Sunday, August 12, 2012

An Unmarked Grave, by Charles Todd

I have mixed feelings about the Bess Crawford books.  Nursing sister Bess travels all over England and France during World War I to investigate a series of murders in a way that seems utterly implausible.  The solution to the mystery comes out of nowhere in the last few pages of the book.  However, there are passages about nursing at the front, human kindness lost and found, and the suffering of the wounded that make the books compelling reading.

1 comment:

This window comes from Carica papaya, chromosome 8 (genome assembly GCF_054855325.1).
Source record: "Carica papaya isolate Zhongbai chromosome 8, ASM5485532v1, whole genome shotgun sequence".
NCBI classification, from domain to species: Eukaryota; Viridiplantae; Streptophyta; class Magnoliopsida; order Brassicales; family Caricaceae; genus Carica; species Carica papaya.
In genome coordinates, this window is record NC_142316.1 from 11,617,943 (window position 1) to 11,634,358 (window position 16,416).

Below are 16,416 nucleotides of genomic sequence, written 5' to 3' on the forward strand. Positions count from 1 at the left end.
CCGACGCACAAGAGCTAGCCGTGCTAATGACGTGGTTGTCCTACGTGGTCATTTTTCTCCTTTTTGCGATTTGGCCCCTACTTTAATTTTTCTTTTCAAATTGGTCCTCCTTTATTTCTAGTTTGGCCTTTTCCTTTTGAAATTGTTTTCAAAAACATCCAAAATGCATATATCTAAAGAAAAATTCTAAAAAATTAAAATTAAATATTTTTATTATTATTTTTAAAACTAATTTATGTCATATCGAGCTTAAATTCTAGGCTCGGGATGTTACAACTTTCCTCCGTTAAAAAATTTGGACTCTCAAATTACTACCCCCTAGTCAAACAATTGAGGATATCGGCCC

1. This is the second Todd book I've read and at first wasn't sure it would be to my taste because of the time period (World War I) however, the books are well-written and slowly draw me into its world. Yes, it sometimes seems as though both Bess and her father combined know every soldier in the Allied forces, and Bess is an earnest, honorable and duty-bound woman who will go to any lengths to keep a promise (or to nose around personal mail while the recipient is out of the room), but her world is described so well that I can't stop reading.